Artificial nesting pad used to lure endangered birds onto Lake T - - No One Gets You Closer

Artificial nesting pad used to lure endangered birds onto Lake Texoma


LAKE TEXOMA -- Every summer, an endangered bird likes to make its nest in a less than ideal location on Lake Texoma.

Now, the Hagerman National Wildlife Refuge is using a new tool in hopes of enticing the animals to a safer area.

The eggs of the Interior Least Tern blend in with gravel near oil pads at the Refuge. In fact, workers have to mark the area once a nest is located so others will see them.

"A lot of times visitors, fisherman, birders, if you're not paying attention, there's a strong possibility you could harm or destroy the nest," Rick Cantu with the U.S. Fish and Wildlife Service said.

Roads to two of the oil pads are now closed off where nests have been made this year, a move the Refuge had hoped to avoid by creating an artificial nesting platform.

One platform is already anchored on Lake Texoma and another is in the process of being built by Russell Daniel.

"They're a metal structure, but they'll have a layer of gravel on top that the Terns like to nest on," Daniel said.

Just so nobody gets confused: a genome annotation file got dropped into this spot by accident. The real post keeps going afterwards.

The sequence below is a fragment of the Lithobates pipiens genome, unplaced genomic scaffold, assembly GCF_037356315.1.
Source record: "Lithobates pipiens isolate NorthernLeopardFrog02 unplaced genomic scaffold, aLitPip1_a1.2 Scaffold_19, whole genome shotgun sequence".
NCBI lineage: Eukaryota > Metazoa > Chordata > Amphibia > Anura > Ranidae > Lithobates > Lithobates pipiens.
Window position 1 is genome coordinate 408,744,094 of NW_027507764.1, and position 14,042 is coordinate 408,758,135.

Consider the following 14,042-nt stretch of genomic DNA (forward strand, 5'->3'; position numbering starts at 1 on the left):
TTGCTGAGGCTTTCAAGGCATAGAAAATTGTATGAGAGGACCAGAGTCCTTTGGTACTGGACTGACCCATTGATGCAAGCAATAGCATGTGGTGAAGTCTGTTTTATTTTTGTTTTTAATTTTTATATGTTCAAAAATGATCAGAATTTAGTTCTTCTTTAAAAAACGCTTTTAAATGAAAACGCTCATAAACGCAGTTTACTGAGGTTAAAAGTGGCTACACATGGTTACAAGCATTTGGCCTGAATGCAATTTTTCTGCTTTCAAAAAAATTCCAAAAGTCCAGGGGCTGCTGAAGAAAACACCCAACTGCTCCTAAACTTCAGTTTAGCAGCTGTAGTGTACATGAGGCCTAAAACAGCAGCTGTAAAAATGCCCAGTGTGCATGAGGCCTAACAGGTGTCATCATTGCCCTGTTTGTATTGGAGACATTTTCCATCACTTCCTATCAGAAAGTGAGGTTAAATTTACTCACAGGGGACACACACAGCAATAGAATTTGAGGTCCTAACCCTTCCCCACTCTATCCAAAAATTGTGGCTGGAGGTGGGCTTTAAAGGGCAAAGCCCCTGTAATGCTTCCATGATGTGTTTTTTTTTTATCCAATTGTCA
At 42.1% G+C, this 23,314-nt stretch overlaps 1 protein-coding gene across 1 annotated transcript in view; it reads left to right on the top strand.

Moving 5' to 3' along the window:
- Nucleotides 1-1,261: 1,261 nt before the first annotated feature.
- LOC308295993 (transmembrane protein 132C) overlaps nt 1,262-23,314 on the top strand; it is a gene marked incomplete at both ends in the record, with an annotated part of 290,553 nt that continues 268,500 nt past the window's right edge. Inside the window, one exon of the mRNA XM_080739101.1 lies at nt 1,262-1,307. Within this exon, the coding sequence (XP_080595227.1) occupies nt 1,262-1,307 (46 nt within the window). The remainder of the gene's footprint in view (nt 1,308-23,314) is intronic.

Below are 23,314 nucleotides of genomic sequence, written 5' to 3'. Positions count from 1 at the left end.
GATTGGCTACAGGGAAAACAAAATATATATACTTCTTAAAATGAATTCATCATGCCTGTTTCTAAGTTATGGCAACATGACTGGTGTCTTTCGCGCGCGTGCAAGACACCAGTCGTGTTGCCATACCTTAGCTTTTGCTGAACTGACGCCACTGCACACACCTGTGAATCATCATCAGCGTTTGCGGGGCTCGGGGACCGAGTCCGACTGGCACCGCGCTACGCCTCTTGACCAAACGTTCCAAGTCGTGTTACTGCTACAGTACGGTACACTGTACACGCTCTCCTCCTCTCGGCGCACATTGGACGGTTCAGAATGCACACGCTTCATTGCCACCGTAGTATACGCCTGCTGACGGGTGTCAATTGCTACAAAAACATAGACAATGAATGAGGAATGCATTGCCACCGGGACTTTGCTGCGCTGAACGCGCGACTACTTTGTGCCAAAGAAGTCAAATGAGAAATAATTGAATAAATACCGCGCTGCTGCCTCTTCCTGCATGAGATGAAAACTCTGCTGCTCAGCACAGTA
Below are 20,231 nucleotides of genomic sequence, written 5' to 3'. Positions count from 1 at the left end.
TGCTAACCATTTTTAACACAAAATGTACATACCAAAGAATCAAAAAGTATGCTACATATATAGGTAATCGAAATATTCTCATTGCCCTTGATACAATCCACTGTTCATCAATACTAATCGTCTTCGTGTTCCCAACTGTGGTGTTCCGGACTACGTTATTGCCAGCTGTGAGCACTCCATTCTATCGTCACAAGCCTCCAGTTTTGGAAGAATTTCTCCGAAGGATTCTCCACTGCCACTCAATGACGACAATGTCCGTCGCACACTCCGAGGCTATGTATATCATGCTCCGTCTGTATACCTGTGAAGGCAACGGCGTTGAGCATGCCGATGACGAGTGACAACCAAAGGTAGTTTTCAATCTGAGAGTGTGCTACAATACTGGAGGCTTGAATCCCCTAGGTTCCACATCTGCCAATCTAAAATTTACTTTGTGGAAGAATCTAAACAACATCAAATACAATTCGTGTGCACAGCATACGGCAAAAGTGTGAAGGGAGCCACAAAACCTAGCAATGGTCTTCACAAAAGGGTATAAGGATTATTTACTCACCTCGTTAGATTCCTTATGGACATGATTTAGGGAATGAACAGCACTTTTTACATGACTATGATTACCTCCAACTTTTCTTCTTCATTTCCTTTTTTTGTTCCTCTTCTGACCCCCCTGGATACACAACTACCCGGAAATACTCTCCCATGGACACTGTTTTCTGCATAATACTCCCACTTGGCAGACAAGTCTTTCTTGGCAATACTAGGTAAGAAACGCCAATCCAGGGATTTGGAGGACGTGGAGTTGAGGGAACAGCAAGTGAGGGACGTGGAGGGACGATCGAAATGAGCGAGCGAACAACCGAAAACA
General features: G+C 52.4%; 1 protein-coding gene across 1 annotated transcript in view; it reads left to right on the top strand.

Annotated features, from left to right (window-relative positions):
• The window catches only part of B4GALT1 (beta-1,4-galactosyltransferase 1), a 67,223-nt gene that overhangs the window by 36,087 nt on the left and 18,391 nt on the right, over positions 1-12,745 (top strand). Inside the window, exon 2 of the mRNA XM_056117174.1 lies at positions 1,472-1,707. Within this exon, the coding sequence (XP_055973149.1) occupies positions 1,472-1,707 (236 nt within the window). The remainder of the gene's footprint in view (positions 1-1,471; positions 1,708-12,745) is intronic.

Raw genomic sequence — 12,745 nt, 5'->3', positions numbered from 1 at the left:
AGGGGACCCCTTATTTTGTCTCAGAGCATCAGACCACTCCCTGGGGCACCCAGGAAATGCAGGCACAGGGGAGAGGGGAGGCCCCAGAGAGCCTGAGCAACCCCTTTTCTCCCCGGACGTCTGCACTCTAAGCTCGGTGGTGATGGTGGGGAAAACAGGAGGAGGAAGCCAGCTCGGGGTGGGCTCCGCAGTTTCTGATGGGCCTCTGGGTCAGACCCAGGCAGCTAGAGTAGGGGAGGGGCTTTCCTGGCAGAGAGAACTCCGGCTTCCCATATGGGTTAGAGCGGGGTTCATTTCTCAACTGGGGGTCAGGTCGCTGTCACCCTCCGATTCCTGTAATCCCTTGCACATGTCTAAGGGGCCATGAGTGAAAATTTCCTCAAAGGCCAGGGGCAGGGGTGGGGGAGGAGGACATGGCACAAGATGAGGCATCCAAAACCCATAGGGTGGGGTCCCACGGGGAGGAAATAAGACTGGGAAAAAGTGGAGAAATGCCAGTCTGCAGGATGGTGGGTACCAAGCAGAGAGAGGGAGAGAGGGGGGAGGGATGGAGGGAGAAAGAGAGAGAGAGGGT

Interior Least Terns have been nesting on the oil pads for years. But the Refuge says the success rate of young Terns hatching and leaving the nest is extremely low. The culprits -- it says -- are predators and extreme heat.

To protect the nests made on land, access to the oil pad by the oil company is limited to emergencies.

But the barriers aren't just for the birds safety.

"If you are very close and they have young or eggs they are trying to protect, they will do a dive bomb so, kind of, fly towards you," Cantu said.

So far, no birds have taken up a home on the new platforms.

The refuge says if their plan to lure them out onto the lake doesn't work this summer, they'll try again next year.

Hagerman National Wildlife Refuge is working on the project with the Army Corp of Engineers and the oil company, Jetta Operating Company, Inc.

The Refuge says similar efforts in Florida over the past several years have proved to be successful.